Wagga Wagga MP Dr Joe McGirr has called for the new State Government to launch an enquiry into the costs and benefits of ‘undergrounding’ the HumeLink electricity infrastructure project.
Community action groups and landholders have been actively lobbying against the 360 km of power lines that will cross their properties, citing environmental and aesthetic impacts.
It will involve the installation of 70-metre tall 500 kV double-circuit steel towers.
“If the current plan proceeds it will impose giant overhead transmission towers across prime farmland and pristine environments, increase the fire risk and irrevocably ruin visual amenity,” Dr McGirr said.
HumeLink will tap into the stalling Snowy 2.0 and connect Wagga Wagga, Bannaby and Maragle with the aim of improving the flow of electricity “between new generation sources and the state’s major demand centres”.
Protestors want the current poles-and-wires project to go underground instead, using superconductor cables and Dr McGirr championed the issue ahead of the election.
He highlighted recent comments made by Federal Energy and Climate Change Minister Chris Bowen at the Centre for Economic Development of Australia (CEDA).
“When it comes to transmission, social licence is the most important issue we have to face,” Mr Bowen said.
“A near total rebuild of the grid comes with challenges, particularly for the communities where projects will be built.
“It would be easy, but wrong, to dismiss those concerns as just NIMBYism (not in my backyard). In my experience, most concerned community members are not anti-renewables, anti-transmission or anti-progress. Nor, in most cases, are they opposed to the projects going ahead if their concerns are addressed.”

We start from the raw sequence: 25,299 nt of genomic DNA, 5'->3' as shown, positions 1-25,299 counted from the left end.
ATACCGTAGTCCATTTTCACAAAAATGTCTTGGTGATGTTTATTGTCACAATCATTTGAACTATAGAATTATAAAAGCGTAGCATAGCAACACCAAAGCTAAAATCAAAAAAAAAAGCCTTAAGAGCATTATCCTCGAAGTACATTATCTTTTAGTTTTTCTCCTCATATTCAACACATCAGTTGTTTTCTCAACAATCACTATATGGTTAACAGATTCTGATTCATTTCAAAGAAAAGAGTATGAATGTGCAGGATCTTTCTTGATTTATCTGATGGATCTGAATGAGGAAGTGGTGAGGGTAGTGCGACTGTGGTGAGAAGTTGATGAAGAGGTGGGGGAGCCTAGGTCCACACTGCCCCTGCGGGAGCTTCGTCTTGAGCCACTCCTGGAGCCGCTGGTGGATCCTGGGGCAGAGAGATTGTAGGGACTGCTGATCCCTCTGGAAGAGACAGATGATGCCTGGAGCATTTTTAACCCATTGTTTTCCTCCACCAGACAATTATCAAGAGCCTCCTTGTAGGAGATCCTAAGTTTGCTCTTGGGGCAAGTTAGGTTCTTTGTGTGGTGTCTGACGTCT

Dr McGirr welcomed the comments.
“This frame of thinking should absolutely be taken into consideraton when significant energy projects are rolled out across our regions,” he said.
Transgrid estimates an increased cost of almost $8 billion to go underground and warned that it will cause delays and have a direct impact on consumer bills.
“In the case of HumeLink, the difference in cost between overground and underground development is considered substantial and as such is not in the best interests of consumers,” a spokesperson said.
“Given the cost-of-living pressures being experienced by consumers, this is particularly pertinent and Transgrid is committed to doing everything it can to put downward pressure on customer bills.”
They added that it would also slow the transition to renewables.
“Undergrounding HumeLink would not be consistent with the rules that require Transgrid to propose the most efficient option for consumers based on the capital cost of the solution, the ongoing operational costs, the market benefits, the expected reliability, and the costs associated with the impact on landowners, the community, and the environment,” they said.
But Dr McGirr wants to see a proper cost analysis that would examine whether there would be improved efficiency that would lead to savings over time.
He issued a direct call to Minister for Energy and the Environment, Penny Sharpe to launch the inquiry and to genuinely confront community concerns.
“There is no social licence for this proposal and I believe that we need to conduct a public inquiry,” Dr McGirr declared.
“How else can the government possibly hope to get community support without all the facts being on the table?”